The Supreme Court stated in Ferber that it would invalidate a statute for overbreadth " 'only as a last resort.' ... [T]he overbreadth involved [must] be 'substantial' before the statute involved will be invalidated on its face." Ferber, 458 U.S. at 769, 102 S.Ct. at 3361 (citation omitted). Although Gottesman's argument is not
without some force, we see no basis for concluding that any overbreadth here is sufficiently greater than that attending a 16-year age line to compel a different result. Indeed, we would not lightly hold that the Constitution disables our society from protecting those members it has traditionally considered to be entitled to special protections--minors. Gottesman merely quotes a district court case discussing the Act's raising of the age of majority from 16 to 18, United States v. Kantor, 677 F.Supp. 1421 (C.D.Cal.1987), vacated, mandate granted, United States v. United States District Court for the Central District of California, 858 F.2d 534 (9th Cir.1988), and a series of Supreme Court cases that permit "adult" treatment of 16- and 17-year-olds. See, e.g., Stanford v. Kentucky, 492 U.S. 361, 109 S.Ct. 2969, 106 L.Ed.2d 306 (1989) (permitting capital punishment for 16- and 17-year-olds). With respect to the former, Kantor did state that the Act seemed overbroad, but it also refused to strike down the statute on its face, in light of Ferber. With respect to the Supreme Court cases, they merely permit, rather than require, adult treatment of 16- and 17-year-olds. Moreover, they indicate nothing about the substantiality (or lack thereof) of the overbreadth of section 2256. Thus, Gottesman's arguments are far from sufficient to overcome the presumption against invalidating a statute on its face for overbreadth.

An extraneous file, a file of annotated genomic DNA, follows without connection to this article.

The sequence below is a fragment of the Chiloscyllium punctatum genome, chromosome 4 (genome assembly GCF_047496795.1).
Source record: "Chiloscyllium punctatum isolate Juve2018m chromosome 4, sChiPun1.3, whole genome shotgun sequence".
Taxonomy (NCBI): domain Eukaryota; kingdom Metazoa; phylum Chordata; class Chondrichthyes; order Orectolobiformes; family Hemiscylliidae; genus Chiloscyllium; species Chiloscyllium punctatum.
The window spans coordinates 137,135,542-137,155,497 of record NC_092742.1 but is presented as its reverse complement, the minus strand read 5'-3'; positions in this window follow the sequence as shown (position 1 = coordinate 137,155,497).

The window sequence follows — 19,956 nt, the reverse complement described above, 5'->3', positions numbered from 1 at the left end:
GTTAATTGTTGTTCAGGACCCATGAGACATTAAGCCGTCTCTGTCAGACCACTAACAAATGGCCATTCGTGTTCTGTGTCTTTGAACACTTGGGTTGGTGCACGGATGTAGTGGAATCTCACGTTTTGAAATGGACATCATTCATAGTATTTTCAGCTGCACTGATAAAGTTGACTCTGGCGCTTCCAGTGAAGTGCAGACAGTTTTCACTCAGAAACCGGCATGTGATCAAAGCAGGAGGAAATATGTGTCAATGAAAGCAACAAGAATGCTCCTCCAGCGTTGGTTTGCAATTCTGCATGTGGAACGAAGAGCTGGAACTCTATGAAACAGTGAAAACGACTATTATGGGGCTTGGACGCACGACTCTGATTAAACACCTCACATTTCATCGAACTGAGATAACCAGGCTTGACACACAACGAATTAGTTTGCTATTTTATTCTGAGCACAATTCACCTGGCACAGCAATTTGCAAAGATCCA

B. Does Section 2256 Render the Act Unconstitutionally Overbroad or Vague Because it Substitutes "Lascivious" for "Lewd"?
Gottesman contends that section 2256 is overbroad and vague because Congress replaced "lewd" with "lascivious" in defining illegal exhibition of the genitals of children. See 18 U.S.C. § 2256(2)(E). In so arguing, he ignores United States v. Wiegand, 812 F.2d 1239 (9th Cir.), cert. denied, 484 U.S. 856, 108 S.Ct. 164, 98 L.Ed.2d 118 (1987), in which we rejected a similar argument, stating that " '[l]ascivious' is no different in its meaning than 'lewd,' a commonsensical term whose constitutionality was specifically upheld in Miller v. California [413 U.S. 15, 93 S.Ct. 2607, 37 L.Ed.2d 419 (1973) ] and in Ferber." Wiegand, 812 F.2d at 1243 (citations omitted). We adhere to the view expressed in Wiegand.